A slow moving landslide is seen inching down a hillside in northern British Columbia, prompting the evacuation of nearby Old Fort, B.C., in an undated handout photo. A report from British Columbia’s chief inspector of mines says it may never be possible to tell what led to a slowly moving landslide that had the potential to wipe out a tiny northeastern B.C. community. B.C. Ministry of Forests and Lands, Marten Geertsema

A slow moving landslide is seen inching down a hillside in northern British Columbia, prompting the evacuation of nearby Old Fort, B.C., in an undated handout photo. A report from British Columbia’s chief inspector of mines says it may never be possible to tell what led to a slowly moving landslide that had the potential to wipe out a tiny northeastern B.C. community. B.C. Ministry of Forests and Lands, Marten Geertsema

Report finds no obvious cause of Old Fort landslide in northeastern B.C.

The ministry report does not address the latest slide

A report from British Columbia’s chief inspector of mines says the cause of a slow-moving landslide that has threatened a tiny B.C. community may never be determined.

The steep slope above Old Fort slumped over several days in 2018, tearing out the only road and prompting evacuations in the community of about 150 just outside Fort St. John.

The report, posted to the B.C. government website in October, says despite geotechnical assessments, the root cause of the slide remains “inconclusive.”

The first cracks in the earth were noticed in September 2018 at an active gravel pit at the top of the slope where work remains suspended after parts of it slipped 10 metres within hours.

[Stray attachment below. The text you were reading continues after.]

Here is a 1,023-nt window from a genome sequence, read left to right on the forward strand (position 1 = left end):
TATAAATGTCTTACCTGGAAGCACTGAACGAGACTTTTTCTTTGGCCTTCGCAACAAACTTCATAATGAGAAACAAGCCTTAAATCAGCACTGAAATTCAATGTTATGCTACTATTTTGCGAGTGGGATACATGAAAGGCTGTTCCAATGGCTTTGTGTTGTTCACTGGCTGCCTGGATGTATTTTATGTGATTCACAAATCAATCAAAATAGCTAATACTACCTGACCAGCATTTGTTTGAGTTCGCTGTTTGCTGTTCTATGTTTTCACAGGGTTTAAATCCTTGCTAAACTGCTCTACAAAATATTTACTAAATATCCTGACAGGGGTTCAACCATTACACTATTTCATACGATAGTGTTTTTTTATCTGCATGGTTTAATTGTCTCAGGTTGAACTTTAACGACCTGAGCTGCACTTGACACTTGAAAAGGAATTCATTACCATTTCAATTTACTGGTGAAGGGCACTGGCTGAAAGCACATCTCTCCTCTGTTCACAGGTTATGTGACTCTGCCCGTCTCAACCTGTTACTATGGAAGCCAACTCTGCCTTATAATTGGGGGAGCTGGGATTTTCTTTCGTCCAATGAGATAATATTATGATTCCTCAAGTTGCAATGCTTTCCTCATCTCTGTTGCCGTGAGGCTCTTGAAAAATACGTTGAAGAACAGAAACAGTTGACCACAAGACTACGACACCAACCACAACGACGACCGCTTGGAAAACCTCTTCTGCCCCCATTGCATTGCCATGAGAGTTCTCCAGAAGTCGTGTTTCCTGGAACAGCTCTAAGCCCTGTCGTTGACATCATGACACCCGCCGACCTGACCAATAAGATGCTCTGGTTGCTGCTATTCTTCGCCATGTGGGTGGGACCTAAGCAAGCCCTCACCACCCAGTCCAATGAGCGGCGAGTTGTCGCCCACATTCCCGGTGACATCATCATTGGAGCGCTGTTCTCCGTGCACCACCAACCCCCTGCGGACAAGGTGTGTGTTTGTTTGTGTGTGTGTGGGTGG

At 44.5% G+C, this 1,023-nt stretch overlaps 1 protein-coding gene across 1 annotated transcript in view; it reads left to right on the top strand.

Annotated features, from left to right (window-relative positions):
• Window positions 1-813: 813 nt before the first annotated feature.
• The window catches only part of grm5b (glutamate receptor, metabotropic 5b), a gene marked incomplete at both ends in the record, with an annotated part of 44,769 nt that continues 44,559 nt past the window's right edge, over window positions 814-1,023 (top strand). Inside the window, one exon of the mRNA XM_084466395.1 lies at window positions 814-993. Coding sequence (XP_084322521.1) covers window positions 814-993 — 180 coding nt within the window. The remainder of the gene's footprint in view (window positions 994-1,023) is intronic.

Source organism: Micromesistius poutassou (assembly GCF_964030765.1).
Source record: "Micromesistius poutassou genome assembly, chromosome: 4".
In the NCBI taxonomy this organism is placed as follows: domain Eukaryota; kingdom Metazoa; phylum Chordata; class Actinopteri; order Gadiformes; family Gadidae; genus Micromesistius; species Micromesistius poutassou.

The study says it’s not clear if a cause “will ever be determined with certainty,” but that the pit’s stockpile of gravel combined with natural slope instability and rain that was 44 per cent above average may all have been factors.

The report makes four findings, including one calling on the Ministry of Energy Mines and Petroleum Resources to issue an alert aimed at improving industry awareness of geohazard risks at other B.C. gravel pits, reminding them to consider and plan for those risks.

Owners of all but a handful of properties were allowed to return to Old Fort by late 2018, but slow-speed slumping resumed again this year, buckling the enclave’s only road for a second time and prompting evacuation alerts.

The ministry report does not address the latest slide.

Whatever changes occurred before the 2018 Old Fort slide, the report says it was enough to change the condition of a marginally stable Peace River Valley slope, resulting in the slide.

“Given the large volume of the slide, the small changes in topography that preceded it, and the lack of a clear and definitive event trigger, it is possible that if the slide had not occurred on September 29, 2018, it could have occurred at some future date — whether triggered by natural events or human activity,” the report says.

The Peace River Regional District said in June that information from technical specialists had determined “the risk to the community posed by the (2020) Old Fort slide movements is low.”

The district’s website shows six properties, or parts of properties, remain evacuated due to the original slide, more than two years after it happened.

The Canadian Press

Like us on Facebook and follow us on Twitter.

Want to support local journalism? Make a donation here.

Get local stories you won't find anywhere else right to your inbox.
Sign up here

Just Posted

Adrienne Rogers (LPN) and Tracy McConnell (RN) on the Victoria Hospice Unit. (Photo courtesy of Victoria Hospice)
Victoria Hospice bereavement counsellors dealing with a tsunami of grief

Last year, Victoria Hospice provided end-of-life care to more than 1,000 people